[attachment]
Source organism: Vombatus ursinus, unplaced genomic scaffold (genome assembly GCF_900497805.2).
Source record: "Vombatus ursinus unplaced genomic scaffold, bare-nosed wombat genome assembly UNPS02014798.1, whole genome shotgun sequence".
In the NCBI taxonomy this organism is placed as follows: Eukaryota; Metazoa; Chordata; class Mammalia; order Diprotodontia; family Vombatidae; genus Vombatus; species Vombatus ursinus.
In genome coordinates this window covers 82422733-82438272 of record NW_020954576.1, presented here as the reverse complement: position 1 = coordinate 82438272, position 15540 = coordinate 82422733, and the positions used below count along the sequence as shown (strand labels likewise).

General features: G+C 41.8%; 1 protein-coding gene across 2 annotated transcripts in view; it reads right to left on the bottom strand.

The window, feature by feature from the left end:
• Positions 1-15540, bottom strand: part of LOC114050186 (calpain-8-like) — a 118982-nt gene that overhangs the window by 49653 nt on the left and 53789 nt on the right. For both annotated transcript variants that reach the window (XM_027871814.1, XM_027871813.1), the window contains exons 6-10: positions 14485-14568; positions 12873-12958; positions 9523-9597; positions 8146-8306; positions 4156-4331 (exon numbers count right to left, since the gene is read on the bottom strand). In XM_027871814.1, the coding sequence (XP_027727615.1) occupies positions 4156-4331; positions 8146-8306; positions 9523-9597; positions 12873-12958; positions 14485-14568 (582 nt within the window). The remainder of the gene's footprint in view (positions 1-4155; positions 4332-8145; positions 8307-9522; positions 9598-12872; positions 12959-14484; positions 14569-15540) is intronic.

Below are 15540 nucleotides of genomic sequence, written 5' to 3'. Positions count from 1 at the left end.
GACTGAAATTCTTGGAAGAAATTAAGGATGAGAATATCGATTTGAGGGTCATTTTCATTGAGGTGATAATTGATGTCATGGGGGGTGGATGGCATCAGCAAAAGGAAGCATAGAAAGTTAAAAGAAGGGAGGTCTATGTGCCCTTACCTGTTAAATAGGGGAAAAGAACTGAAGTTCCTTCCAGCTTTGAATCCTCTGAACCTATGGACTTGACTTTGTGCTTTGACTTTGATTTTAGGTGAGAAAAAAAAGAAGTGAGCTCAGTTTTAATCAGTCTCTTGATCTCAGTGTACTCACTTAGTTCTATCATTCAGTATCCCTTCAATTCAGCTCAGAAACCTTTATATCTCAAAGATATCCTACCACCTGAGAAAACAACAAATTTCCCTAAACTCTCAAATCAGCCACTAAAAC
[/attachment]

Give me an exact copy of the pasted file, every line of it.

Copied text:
Source organism: Vombatus ursinus, unplaced genomic scaffold (genome assembly GCF_900497805.2).
Source record: "Vombatus ursinus unplaced genomic scaffold, bare-nosed wombat genome assembly UNPS02014798.1, whole genome shotgun sequence".
In the NCBI taxonomy this organism is placed as follows: Eukaryota; Metazoa; Chordata; class Mammalia; order Diprotodontia; family Vombatidae; genus Vombatus; species Vombatus ursinus.
In genome coordinates this window covers 82422733-82438272 of record NW_020954576.1, presented here as the reverse complement: position 1 = coordinate 82438272, position 15540 = coordinate 82422733, and the positions used below count along the sequence as shown (strand labels likewise).

General features: G+C 41.8%; 1 protein-coding gene across 2 annotated transcripts in view; it reads right to left on the bottom strand.

The window, feature by feature from the left end:
• Positions 1-15540, bottom strand: part of LOC114050186 (calpain-8-like) — a 118982-nt gene that overhangs the window by 49653 nt on the left and 53789 nt on the right. For both annotated transcript variants that reach the window (XM_027871814.1, XM_027871813.1), the window contains exons 6-10: positions 14485-14568; positions 12873-12958; positions 9523-9597; positions 8146-8306; positions 4156-4331 (exon numbers count right to left, since the gene is read on the bottom strand). In XM_027871814.1, the coding sequence (XP_027727615.1) occupies positions 4156-4331; positions 8146-8306; positions 9523-9597; positions 12873-12958; positions 14485-14568 (582 nt within the window). The remainder of the gene's footprint in view (positions 1-4155; positions 4332-8145; positions 8307-9522; positions 9598-12872; positions 12959-14484; positions 14569-15540) is intronic.

Below are 15540 nucleotides of genomic sequence, written 5' to 3'. Positions count from 1 at the left end.
GACTGAAATTCTTGGAAGAAATTAAGGATGAGAATATCGATTTGAGGGTCATTTTCATTGAGGTGATAATTGATGTCATGGGGGGTGGATGGCATCAGCAAAAGGAAGCATAGAAAGTTAAAAGAAGGGAGGTCTATGTGCCCTTACCTGTTAAATAGGGGAAAAGAACTGAAGTTCCTTCCAGCTTTGAATCCTCTGAACCTATGGACTTGACTTTGTGCTTTGACTTTGATTTTAGGTGAGAAAAAAAAGAAGTGAGCTCAGTTTTAATCAGTCTCTTGATCTCAGTGTACTCACTTAGTTCTATCATTCAGTATCCCTTCAATTCAGCTCAGAAACCTTTATATCTCAAAGATATCCTACCACCTGAGAAAACAACAAATTTCCCTAAACTCTCAAATCAGCCACTAAAAC